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Overview

Download this poster (right-click and save as - 2.4 MB) to learn more about the Yellowpine deposit and the ongoing work of this project.
Download the poster above (right-click and save as - PDF file, 2.4 MB) to learn more about the Yellowpine deposit and the ongoing work of this project.

Antimony is a critical mineral commodity for advanced technological uses and the US imports over 70% of antimony consumed domestically. Most of our imported antimony comes from China, which is beginning to reduce its production. Understanding of the origin of this deposit, the largest known antimony deposit in the US, would aid in future exploration for undiscovered deposits of this type, both domestically and internationally.

Objectives:

Document the origin of the Yellow Pine gold-antimony deposit and, by extension, the origin of this type of deposit. Our goal is to understand the structural, tectonic, and magmatic setting of the deposit, the character of the ore-transporting fluids, the conditions of ore deposition, and the regional stratigraphic framework and geochemical ore controls of metasedimentary packages that host some of the ore bodies. These studies should lead to a clearer model of this type of antimony deposit.

This will be a 3-pronged study of the Yellow Pine deposit aimed at understanding the controls of this important mineralization.

  1. Investigate the structure of the apparently controlling Meadow Creek fault, as well as the parallel Johnson Creek shear zone (which also hosts antimony prospects) 10 km to the west and the unnamed caldera-bounding fault 5 km to the east.
  2. Closely study the ore deposit geometries, their chemistry and mineralogy, and their alteration haloes to document the conditions of ore deposition. We also plan to analyze ore fluids extracted from fluid inclusions in ore and gangue minerals within the deposit to document the chemical and isotopic composition of the ore transporting fluids prior to ore deposition.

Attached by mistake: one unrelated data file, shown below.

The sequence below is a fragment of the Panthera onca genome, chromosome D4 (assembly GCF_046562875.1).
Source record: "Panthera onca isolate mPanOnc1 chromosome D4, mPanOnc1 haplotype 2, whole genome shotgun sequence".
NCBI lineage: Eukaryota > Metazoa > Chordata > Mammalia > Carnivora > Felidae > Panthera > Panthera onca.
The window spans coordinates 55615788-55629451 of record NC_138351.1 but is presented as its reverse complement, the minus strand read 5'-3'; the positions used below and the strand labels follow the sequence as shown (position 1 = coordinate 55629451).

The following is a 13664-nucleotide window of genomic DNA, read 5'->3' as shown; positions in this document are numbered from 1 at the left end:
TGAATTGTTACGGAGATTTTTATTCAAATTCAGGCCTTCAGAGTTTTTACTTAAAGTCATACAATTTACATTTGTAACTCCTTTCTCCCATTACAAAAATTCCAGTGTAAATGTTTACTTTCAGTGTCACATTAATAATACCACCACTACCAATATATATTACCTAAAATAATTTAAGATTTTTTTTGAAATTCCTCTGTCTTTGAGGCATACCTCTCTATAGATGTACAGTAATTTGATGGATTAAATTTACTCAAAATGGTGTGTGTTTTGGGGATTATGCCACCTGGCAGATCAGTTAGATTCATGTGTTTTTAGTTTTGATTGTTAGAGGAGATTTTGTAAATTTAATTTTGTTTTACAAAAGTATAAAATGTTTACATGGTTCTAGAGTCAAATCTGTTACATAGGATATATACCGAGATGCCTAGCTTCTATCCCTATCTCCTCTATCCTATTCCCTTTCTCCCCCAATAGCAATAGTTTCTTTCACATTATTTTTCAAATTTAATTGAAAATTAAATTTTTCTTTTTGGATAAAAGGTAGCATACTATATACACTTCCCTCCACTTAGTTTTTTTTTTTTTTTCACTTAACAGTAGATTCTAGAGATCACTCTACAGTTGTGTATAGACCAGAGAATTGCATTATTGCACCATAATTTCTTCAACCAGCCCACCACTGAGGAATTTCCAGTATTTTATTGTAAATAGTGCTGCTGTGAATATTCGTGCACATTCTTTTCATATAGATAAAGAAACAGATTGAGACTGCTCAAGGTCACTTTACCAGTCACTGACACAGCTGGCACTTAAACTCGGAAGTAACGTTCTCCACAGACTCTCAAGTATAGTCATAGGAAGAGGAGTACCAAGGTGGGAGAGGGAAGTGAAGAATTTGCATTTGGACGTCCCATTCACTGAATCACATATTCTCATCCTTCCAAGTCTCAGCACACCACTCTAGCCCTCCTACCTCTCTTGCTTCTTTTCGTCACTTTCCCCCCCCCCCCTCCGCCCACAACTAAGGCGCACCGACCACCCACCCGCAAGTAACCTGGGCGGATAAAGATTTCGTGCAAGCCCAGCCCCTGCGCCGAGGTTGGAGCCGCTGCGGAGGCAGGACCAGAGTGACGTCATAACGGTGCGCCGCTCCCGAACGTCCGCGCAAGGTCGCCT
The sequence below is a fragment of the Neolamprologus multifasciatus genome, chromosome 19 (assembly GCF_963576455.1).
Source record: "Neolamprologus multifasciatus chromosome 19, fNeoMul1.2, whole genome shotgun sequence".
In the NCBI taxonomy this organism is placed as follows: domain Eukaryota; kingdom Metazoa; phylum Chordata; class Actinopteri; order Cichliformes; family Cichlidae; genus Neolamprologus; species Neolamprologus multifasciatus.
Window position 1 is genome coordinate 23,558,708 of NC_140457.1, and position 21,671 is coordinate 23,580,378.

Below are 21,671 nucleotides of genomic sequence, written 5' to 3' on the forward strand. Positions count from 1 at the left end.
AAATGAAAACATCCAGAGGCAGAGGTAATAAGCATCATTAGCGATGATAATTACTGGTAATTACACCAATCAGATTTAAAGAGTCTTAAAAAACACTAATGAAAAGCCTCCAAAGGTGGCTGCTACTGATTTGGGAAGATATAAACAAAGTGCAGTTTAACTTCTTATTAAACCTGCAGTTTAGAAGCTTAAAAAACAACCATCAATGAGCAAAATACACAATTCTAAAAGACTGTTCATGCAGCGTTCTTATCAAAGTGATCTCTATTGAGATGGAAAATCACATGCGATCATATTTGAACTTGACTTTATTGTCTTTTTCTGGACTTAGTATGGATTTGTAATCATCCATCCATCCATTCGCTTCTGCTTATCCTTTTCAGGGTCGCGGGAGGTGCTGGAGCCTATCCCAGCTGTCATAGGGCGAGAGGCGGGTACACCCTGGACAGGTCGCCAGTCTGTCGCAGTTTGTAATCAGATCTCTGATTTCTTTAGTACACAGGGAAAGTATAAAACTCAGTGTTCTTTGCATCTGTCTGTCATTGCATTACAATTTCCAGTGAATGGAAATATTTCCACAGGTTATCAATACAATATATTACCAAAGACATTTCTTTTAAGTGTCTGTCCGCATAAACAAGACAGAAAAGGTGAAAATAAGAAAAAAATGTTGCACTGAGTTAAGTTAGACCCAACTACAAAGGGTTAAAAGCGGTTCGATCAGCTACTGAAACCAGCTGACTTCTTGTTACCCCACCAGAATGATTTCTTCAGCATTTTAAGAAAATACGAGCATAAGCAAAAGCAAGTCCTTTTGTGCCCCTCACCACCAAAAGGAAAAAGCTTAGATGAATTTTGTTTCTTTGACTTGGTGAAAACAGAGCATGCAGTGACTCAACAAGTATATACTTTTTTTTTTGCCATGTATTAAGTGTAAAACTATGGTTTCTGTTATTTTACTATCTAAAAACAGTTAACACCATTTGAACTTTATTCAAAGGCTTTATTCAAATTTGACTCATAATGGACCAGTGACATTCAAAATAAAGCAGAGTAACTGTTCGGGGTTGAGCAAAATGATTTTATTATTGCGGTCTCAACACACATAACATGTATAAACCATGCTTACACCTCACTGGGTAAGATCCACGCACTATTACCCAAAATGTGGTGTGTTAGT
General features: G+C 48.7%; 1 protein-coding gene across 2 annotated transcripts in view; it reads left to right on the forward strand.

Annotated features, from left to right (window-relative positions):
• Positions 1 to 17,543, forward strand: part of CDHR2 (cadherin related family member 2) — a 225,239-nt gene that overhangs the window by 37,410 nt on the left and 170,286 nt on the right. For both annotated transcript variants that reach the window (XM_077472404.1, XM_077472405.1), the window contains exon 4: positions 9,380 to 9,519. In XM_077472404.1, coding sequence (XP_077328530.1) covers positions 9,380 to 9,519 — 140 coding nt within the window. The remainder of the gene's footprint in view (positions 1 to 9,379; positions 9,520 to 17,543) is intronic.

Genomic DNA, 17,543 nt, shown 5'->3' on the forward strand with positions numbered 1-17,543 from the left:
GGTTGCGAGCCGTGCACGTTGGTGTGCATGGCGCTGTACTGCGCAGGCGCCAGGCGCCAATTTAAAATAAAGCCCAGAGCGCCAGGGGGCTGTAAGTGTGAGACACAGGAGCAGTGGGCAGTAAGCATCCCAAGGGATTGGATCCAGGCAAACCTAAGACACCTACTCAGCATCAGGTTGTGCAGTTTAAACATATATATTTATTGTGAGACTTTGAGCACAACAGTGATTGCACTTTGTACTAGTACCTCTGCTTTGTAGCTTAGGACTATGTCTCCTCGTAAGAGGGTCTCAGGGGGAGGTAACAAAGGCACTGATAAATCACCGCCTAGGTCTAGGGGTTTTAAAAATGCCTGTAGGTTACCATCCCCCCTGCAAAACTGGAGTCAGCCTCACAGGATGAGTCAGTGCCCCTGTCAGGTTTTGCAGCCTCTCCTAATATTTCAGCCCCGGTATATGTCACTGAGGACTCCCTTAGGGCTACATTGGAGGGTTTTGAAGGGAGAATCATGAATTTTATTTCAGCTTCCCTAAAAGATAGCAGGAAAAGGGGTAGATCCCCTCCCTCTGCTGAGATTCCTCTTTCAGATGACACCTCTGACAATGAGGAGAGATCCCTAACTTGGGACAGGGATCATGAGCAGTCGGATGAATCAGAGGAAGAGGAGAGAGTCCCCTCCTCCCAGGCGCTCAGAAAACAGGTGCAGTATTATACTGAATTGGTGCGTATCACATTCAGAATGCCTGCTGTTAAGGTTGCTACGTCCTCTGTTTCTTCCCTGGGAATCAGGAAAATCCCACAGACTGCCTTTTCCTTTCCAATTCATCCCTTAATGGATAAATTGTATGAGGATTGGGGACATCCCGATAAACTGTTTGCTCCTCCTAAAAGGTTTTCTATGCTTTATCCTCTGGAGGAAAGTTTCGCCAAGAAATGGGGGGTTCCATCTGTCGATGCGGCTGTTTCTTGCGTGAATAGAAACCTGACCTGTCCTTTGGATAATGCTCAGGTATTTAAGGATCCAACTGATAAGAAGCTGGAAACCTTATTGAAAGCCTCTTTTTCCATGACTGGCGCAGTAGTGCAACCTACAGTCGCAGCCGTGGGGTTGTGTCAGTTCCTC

3. Investigate metasedimentary roof pendants that host some of the antimony ore bodies, and correlate their stratigraphy, petrography, structural, and metamorphic histories with other pendants that surround the district and occur regionally in west-central Idaho. We believe this information will help us understand what stratigraphic features may control ore deposition within these metasedimentary packages.

Structural, stratigraphic and ore deposit studies at the Yellow Pine antimony-gold deposits at Stibnite, Idaho

Structural studies will focus on the geometry, style, offset features, kinematics, age constraints, pressure-temperature constraints, and structural evolution within the four major fault zones in the study area: the ore-controlling Meadow Creek fault, the ore-controlling West End fault, the parallel Profile Gap-Johnson Creek shear zone (which also hosts antimony prospects) 10 km to the west, and the unnamed fault bounding the Eocene Thunder Mountain caldera 5 km to the east. New geochronological analyses will be used to constrain movement on these faults, as well as the age of mineralization.

Ore deposit studies will first work with the mining company staff to document the known geometries of the ore bodies, their chemistry and mineralogy, their alteration haloes and the existing age constraints on ore deposition. A sampling program will be developed utilizing exposures in the mining area as well as available drill core. Samples will be selected which preserve fluid inclusions in ore and gangue minerals within the deposit. We also plan to analyze Ore fluids will be extracted and analyzed for their chemical and isotopic composition to document the nature of the ore transporting fluids prior to ore deposition. Further characterization of ore and gangue mineralogy may also be warranted.